What I learned from three days at Discovery’s DENSI 2015 Conference

Last week I had an education adventure.  Pretty different from the regular educational conference that I attend, the DENSI 2015 Principals Summit was ambitious in its design and very creative in its execution.

For me, the most important thing Discovery worked very hard on was to develop a community of administrators.  This is so unique.  No one seems to consider how isolating the job of a principal is and how important it is for us to have time together to learn from each other and build connections.  Discovery facilitated that and that is not an easy thing to do.  

Without pressuring us too much, they gave us the opportunity to talk to each other and strike up new relationships.  For me this is huge.  My last conversation with another admin just as I got ready to return to Canada was a good indication of the spirit of DENSI.  She simply said, ‘I really enjoyed having you here, thanks.’  Something very simple, but an affirmation from someone I didn’t know just three days earlier and a really positive affirmation that doesn’t happen all that often in our home districts.  

I think we all learned that it sometimes easier to be appreciated when you are with a group of strangers that you might feel in your own district.

There is no question that Discovery wants you to take advantage of their services, but there is nothing wrong with that.  They are actually interested in how they can offer better digital content – something that we are hungry for in our schools right now.  They talked a lot about digital transformation and as we move in this direction, we really need them as our partners, just like we need Google, Apple and other leaders in educational technology.

It was mentioned briefly at the conference, but it something that is becoming increasingly true and very important for administrators.  If we want to really be innovative for our kids, we need to make more alliances with businesses and not wait for our districts to take the lead.  Our needs are too great and the resources at the district level have been stretched too far.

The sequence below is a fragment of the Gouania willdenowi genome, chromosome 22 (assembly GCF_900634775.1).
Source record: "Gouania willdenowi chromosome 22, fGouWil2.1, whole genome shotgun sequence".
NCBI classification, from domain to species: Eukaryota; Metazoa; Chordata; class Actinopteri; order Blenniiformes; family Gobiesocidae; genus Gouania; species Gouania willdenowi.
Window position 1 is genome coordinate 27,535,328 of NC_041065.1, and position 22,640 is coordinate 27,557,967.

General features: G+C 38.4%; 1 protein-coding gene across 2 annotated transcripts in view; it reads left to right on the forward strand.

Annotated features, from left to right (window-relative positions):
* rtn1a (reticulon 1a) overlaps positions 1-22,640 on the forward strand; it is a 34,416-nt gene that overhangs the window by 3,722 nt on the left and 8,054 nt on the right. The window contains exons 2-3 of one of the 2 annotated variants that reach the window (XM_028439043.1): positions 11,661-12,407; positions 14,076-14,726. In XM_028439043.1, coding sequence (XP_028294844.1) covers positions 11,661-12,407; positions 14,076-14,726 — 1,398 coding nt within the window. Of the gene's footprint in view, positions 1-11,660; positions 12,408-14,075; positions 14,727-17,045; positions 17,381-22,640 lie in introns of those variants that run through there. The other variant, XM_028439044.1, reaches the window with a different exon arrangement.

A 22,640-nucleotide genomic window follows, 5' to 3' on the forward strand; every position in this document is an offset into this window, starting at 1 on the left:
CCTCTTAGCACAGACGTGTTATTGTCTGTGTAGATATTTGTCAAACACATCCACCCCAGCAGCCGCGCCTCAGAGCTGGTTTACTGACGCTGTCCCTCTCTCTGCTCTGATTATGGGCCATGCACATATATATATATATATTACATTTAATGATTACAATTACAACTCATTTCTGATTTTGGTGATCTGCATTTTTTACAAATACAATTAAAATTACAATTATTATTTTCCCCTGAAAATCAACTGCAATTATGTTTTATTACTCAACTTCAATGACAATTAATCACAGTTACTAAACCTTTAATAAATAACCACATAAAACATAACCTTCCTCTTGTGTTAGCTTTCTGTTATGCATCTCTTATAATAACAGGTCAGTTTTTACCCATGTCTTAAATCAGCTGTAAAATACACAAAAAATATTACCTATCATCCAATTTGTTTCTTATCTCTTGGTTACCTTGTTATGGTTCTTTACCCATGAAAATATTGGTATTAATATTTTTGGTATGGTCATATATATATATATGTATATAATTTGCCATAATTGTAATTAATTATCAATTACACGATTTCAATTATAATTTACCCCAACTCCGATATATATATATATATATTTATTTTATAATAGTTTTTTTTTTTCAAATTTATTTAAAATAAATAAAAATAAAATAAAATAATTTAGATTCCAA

Rather than complain about this situation, I say – accept it and move on.  

I want Discovery Ed as a partner with my school, just like I want Google and a whole host of private funders and associations so that we can truly offer an enriched program for our kids.  This alliance with businesses will allow us to create in ways we have never imagined before.

That’s what I learned, and I have been energized by the experience.  Now, all we need is to see much more of Discovery here in Canada – you have a lot to offer us, but you need to spend much more time with us to create the energy that exists right now in the States.

Thanks again Discovery, the best three days of learning I have had in a really long time.

 

Questions to ask when considering a 1:1 program – how do we respond at our school?

We are on the cusp of starting a limited 1:1 program at our school.  As we prepare, it is important to consider al sorts of questions – as we prepare, I want to consider answers to questions asked by Ann McMullan in the article:

The 10 questions to ask before you start your one-to-one program

McMullan shared 5 start factors that are keys to success for one-to-one programs:

  1. Start with “Why?” What are instructional goals you hope to accomplish?
  2. Start small, think big. “Find some of those teacher leaders and let them try out the devices,” she said. “Find out what the issues are with the network. But do think big; it becomes an equity issue very quickly.”
  3. Start with teachers first. It’s critical.
  4. Start the conversation across all departments.
  5. Do start: Go for it. Failure is part of the learning process.

We have been getting closer and closer to 1:1 especially at the junior level all year.  The key point for us is the teachers.  We have a group that is willing to experiment and learn.  We have had several group PD sessions during and after the school day to work on our understanding on how various apps – especially Google Apps can improve student learning.  We have had great results with Read and Write and are learning how to give more effective feedback with Kaizena. We are learning more about digital portfolios.  We are also learning new ways to deliver PD to staff.  For our last PD venture, we invited a teacher from our partner school to spend the day with teachers and classes to work on digital portfolios.  Having an experienced teacher with us in the classroom made a huge difference.

The conversation continues.  Within the next ten days we should have enough Chromebooks for all the junior (grade 4,5,6) students.  Each student will receive a machine and will be expected to bring the Chromebook home every night.  Our partner school is following the same process.

According to McMullan, here are the top 10 questions schools should ask themselves, and the order they should ask them in:

  • What is the mission of the district and how does the one-to-one program align with it?